Massachusetts Democrats will smash local political fund-raising records today with a $4 million event for their home state presidential candidate, John F. Kerry, organizers of the gathering said yesterday.
Democrats, who were once nervous about their original goal of $1.5 million, say they have been caught off guard by a surge of donations in the last week. The event at the Sheraton Boston was sold out by the weekend.
The expected crowd, once set at 1,000, will reach almost 3,000. The total take for the event tonight will equal the funds Kerry raised during 1996 in his hard-fought race for reelection against William F. Weld.
"This is absolutely unprecedented," said Alan Solomont, a national Democratic fund-raiser and Kerry's Massachusetts finance chairman, who confirmed that the campaign will collect more than $4 million tonight.
"I have raised money at every level since 1978; the energy and enthusiasm is like nothing we have ever seen," he said.
Other local Democrats agreed. "This has developed into the single most successful political fund-raising event I have seen in my more than 30 years in politics," said Massachusetts Democratic Party chairman Philip W. Johnston. "This breaks all records by far. No [other] events even come close."
The Democrats' success in Boston is a reflection of Kerry's fund-raising around the country. The Massachusetts senator raised $38 million in March. Kerry fund-raising events in cities around the country have far exceeded expectations, in good part helping him compete with President George W. Bush, who has had a lopsided advantage. Bush collected about $1.2 million at a Boston event last month.
The Democrats say they are tapping into nontraditional sources of political funds, including many people who have never given before and small donors who are now contributing up to the $2,000 maximum allowed by federal campaign finance law.
The common thread, they say, is a strong, grass-roots desire to defeat Bush. "I got three checks today, one for $1,000 from an architect, $300 from a wife of a guy I know, and $125 from a teacher, all three from people I have never asked before," said former lieutenant governor Thomas P. O'Neill III, who is on the host committee. "They are not the seasoned, sophisticated givers who donate to this kind of thing."
Said Solomont: "It tells you about the mood in the country. And it tells you something about excitement among the people of Massachusetts for a Massachusetts son."
The local Democratic financial machine has come out in full force. Solomont, a former finance chairman of the Democratic National Committee, pledged to raise $150,000 for the dinner, but is expected to raise $350,000. According to campaign aides, others who have promised to raise $100,000 but are far exceeding that include Cameron F. Kerry, a lawyer at Mintz Levin Cohn Ferris Glovsky & Popeo, a firm that has swelled the senator's campaign accounts in the past. He is raising $200,000. Housing developer John Manning, a close Kerry friend, pledged $100,000, but is collecting $250,000.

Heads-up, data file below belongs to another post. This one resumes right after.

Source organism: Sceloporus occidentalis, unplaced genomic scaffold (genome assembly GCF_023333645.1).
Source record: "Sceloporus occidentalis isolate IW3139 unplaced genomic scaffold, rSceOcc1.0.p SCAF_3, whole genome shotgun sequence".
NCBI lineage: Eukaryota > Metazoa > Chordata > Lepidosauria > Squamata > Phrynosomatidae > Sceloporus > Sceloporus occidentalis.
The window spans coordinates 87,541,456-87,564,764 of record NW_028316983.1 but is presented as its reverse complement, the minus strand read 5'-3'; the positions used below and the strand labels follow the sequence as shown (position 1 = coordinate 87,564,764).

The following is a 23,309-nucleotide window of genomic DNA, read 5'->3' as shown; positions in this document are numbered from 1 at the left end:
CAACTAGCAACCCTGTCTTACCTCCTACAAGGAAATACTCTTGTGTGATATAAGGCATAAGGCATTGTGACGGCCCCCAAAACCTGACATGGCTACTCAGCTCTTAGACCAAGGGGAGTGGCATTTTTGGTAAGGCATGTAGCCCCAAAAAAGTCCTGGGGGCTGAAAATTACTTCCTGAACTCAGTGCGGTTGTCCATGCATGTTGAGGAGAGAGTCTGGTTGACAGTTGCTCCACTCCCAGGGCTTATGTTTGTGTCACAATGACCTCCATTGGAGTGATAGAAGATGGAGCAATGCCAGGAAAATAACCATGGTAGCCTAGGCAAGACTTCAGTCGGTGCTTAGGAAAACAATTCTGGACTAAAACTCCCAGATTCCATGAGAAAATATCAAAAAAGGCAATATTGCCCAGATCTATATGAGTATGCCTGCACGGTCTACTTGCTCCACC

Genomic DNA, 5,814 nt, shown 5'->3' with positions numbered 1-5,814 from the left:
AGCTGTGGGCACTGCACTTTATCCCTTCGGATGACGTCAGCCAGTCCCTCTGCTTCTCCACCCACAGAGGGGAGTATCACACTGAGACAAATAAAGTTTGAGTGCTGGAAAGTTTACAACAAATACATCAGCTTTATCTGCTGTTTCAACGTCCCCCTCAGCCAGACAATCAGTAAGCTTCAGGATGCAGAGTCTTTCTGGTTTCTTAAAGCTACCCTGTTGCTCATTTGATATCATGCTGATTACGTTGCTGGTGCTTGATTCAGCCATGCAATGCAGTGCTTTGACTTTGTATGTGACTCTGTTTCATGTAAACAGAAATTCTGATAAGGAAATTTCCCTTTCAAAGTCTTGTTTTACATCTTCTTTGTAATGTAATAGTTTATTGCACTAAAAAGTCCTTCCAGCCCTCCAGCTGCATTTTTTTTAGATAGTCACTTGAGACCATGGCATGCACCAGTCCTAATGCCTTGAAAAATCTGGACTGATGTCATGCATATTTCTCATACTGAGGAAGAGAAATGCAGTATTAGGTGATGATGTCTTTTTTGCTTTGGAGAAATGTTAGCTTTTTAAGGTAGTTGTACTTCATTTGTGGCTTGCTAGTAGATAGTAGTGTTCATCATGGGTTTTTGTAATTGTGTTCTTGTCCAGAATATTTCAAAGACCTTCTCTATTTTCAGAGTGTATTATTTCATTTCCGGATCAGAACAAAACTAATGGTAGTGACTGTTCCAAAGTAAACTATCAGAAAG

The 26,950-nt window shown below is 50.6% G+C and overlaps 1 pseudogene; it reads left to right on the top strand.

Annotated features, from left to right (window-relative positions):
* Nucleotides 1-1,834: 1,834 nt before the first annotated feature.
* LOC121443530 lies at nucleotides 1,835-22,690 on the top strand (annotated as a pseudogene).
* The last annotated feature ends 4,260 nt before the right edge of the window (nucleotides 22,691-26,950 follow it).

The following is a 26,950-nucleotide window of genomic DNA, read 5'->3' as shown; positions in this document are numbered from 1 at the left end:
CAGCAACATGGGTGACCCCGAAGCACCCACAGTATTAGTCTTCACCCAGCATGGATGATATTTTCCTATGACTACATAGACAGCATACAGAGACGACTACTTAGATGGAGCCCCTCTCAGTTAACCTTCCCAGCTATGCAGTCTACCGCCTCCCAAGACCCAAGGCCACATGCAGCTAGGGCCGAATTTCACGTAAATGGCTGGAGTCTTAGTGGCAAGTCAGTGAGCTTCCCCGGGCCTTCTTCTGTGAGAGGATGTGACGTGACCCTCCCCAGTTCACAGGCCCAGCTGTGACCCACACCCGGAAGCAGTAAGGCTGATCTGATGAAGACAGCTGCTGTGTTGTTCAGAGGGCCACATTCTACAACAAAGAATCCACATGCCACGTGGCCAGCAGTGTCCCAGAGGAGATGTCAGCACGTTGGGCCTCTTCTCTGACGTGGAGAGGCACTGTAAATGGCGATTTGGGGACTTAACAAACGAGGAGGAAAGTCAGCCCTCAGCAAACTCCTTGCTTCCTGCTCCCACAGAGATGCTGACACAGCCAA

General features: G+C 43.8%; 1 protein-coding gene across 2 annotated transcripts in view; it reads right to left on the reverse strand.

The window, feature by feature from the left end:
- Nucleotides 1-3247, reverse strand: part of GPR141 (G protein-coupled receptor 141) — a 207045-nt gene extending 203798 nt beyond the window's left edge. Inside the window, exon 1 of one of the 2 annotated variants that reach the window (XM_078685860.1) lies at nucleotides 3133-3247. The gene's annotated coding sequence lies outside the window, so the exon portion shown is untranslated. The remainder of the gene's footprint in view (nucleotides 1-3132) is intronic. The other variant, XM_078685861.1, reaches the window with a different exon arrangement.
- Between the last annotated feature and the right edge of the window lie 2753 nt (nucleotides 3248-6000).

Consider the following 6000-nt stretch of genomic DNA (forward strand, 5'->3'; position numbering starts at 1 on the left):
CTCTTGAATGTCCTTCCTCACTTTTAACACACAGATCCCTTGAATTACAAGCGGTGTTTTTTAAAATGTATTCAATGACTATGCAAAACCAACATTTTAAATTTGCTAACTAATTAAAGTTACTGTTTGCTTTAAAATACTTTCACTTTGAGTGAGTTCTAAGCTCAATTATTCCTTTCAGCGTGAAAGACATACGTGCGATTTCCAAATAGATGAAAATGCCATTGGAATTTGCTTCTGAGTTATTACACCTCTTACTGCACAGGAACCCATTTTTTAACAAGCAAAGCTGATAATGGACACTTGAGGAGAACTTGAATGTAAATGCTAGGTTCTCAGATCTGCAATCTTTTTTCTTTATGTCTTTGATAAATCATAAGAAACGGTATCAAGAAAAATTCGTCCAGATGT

Johnston said he had promised to raise $25,000, but by the weekend had collected $125,000. He said he expected to have $200,000 before the books are closed on the event. Others raising money through the dinner include real estate investor Alan M. Leventhal, former Democratic US representative Chester G. Atkins, and Dennis R. Kanin, a Boston lawyer and Democratic campaign operative.
The most money raised in Boston at one political fund-raiser was $2.5 million for an event that Al Gore, the Democratic presidential nominee, threw at the Park Plaza Hotel in September 2000. But the funds included "soft money," which is now banned. Governor Michael S. Dukakis broke the $1 million mark in 1988 after he had clinched the Democratic presidential nomination, and President Bill Clinton raised more than $1 million at a Boston event in his 1996 reelection campaign.
What has surprised local Democrats is that the money is coming from unexpected sources and in greater individual donations. Almost all of Kerry's usual donors in Massachusetts had reached the $2,000-per-person limit set by federal campaign finance law, leading the organizers for today's event to believe they would face a tough task rounding up a fresh batch of givers. Also, just two weeks ago, state Democrats had delivered $1 million in donations from Massachusetts to a Democratic National Committee event in Washington, D.C.
For Kerry, the burst of campaign cash coming to him from his hometown is particularly sweet. In December, when many had written off the one-time Democratic front-runner, those putting together his birthday party bash to raise campaign cash had to scramble to make sure the room was filled.
Now, many on the organizing committee who set goals for each member that they thought would be hard to reach are shocked at the response.
Nick Littlefield, a Boston lawyer and former top aide to Senator Edward M. Kennedy, had agreed to raise $100,000 for today's event. He said he expects to more than double that amount, after using the Internet to tap into his network of business and professional colleagues around the country and sparking a huge response.
"This has been a lot easier than I have ever experienced in raising for anyone before," said Littlefield, who has raised political funds for Kennedy and Clinton in the past.
Originally planned as a dinner, the fare has been scaled back to a reception, offering light food and drinks. The dinner tables that were to be set for 1,000 or so people have been cleared from the plans to accommodate the 2,700 people who are expected to show up. Extra metal detectors have been ordered to make sure the lines into the room are not backed up.
Listed as hosting the event are Kennedy, US Representative Edward Markey, and Mayor Thomas M. Menino, with all three speaking. Stephen Stills of Crosby Stills & Nash will entertain the crowd.